Its important to note that you don't need to activate and deactivate plugins when you upgrading the WordPress core from version to version. Here is an explanation from Ryan Boren on why. Depending on the plugin though, some of them may have an upgrade process built into their upgrade - that is, the upgrade of the plugin, not of WordPress. None the less I'll go through your three questions and answer them as directly as i can.
1. Is my concern about the production and staging servers having the latest code but missing any database updates required for the latest code accurate?
Yes, when updating, if there is a change to the database schema, then WordPress will not function properly unless the new schema exists. When attempting to access the admin side of WordPress, if the db version is lower than your WordPress version expects, it will redirect you to a database upgrade page.
WordPress sets a global called
$wp_db_version in the /wp-includes/version.php file and maintains each of the migration scripts to upgrade the database incrementally from each previous versions to the next until the version number is up to date, seen here. Here is a simpler list in a FAQ showing how the revision numbers correlate to WordPress versions..
2. If so, does anyone have thoughts on how I can modify Capistrano deploy code to deactivate/reactivate of plugins?
As I said above, you dont typically need to activate/deactivate plugins after core upgrades, unless I suppose the plugin specifically requires that you do so. If the schema changes in WordPress break a plugin, then the plugin developers will need to release a new version. When upgrading that plugin, it will be shut off and restarted, and its those developers responsibility to make sure everything that needs to take place does so.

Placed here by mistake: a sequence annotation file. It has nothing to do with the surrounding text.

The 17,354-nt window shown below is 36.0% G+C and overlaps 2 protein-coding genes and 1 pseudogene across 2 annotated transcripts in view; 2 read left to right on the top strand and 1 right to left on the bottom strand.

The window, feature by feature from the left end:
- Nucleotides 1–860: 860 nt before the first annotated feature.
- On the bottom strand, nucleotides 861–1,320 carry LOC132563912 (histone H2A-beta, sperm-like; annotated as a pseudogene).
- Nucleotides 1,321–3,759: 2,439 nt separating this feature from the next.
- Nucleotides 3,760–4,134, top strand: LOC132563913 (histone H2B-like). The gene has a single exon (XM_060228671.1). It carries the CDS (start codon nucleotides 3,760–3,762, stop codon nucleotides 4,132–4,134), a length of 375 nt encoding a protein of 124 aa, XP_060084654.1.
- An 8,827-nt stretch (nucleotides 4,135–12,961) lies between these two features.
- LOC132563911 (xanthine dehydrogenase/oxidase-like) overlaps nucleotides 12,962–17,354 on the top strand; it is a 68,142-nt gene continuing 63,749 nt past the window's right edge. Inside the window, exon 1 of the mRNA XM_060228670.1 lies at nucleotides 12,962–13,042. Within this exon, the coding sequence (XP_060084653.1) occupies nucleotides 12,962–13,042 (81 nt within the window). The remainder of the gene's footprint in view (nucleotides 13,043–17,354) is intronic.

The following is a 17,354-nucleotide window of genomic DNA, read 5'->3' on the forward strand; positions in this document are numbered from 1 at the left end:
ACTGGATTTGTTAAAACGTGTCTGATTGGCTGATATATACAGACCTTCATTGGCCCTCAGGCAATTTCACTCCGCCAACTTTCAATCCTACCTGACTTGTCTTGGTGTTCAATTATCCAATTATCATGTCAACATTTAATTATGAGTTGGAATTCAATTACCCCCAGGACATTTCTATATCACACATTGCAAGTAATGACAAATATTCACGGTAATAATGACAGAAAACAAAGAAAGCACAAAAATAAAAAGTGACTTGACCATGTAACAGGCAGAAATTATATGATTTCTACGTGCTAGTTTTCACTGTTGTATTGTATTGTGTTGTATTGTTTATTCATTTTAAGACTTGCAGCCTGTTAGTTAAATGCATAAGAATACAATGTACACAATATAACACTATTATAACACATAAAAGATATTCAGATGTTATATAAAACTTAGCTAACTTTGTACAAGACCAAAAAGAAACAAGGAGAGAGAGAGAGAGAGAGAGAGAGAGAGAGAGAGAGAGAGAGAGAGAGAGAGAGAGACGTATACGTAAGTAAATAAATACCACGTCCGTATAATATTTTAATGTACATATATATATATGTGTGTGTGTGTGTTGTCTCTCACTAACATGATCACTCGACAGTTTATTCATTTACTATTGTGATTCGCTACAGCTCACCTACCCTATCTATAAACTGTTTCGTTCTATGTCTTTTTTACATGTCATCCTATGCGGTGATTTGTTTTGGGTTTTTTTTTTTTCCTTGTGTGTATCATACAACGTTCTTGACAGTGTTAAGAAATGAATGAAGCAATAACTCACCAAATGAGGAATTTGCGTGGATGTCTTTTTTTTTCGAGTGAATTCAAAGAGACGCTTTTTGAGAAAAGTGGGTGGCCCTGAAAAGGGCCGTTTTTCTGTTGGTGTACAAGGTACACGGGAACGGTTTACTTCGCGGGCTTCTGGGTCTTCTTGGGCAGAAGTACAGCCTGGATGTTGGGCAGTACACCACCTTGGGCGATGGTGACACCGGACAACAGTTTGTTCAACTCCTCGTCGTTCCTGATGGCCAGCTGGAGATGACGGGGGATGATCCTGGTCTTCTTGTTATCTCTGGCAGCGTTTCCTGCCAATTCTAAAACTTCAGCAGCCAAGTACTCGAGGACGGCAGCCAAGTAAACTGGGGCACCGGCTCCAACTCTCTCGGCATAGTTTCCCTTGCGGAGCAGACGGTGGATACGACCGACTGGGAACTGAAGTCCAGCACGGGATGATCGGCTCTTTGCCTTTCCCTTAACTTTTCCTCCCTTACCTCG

However you may need to deactivate/activate separately in deployed environments such as yours, since the actual upgrade process is taking place on different machine, and thus probably a different database from that which it will ultimately be used on.
Perhaps the best thing to do would be to have your deployment script hit a URI of a plugin within WordPress, a plugin you would write which would deactivate/activate plugins, or an existing one that already does it.
It's possible some exiting plugins might handle parts of what your looking for, but I take the key component of your question to be automation, and an avoidance of having to log into each environment and upgrade plugins for each one, so developing one yourself that does exactly what you need might be the way to go. Developing a plugin is possible if you make use of the tools WordPress already provides.
Look through the whole /wp-admin/includes/plugin.php file to see what you might find useful. Additionally checkout code that actually handles plugins in the admin side in /wp-admin/plugins.php - just to see how its done. You may want to stop the
deactivate_plugin hooks from wiping out plugin configuration with plugins that clean-up after themselves, so consider passing
true when de-activating the plugin.
To make this really slick, you'll probably want to grab
get_option('active_plugins') to see which plugins were already activated, and only run your script on those (make sure the plugin excludes itself from the process)
3. What about changes in WordPress, eg, 3.2 to 3.3?
Changes from 3.2 to 3.3 should be thought of as no different from any other set of changes, so everything said here applies.
4. If Capistrano isn't the tool for this - and I need to do it more "manually" by logging into the admin - is there a maintenance mode tool/plugin that will somewhat automate the deactivation/activation of the plugins so any updates upon activation are triggered?
I don't think Capistrano will be doing any of the heavy lifting here - but its certainly not in the way either. You should just need to be able to just hit a URI within the plugin, and that should get things rolling within the application. The important thing is that obviously all those functions need to be available so you cant just run it as in independent script.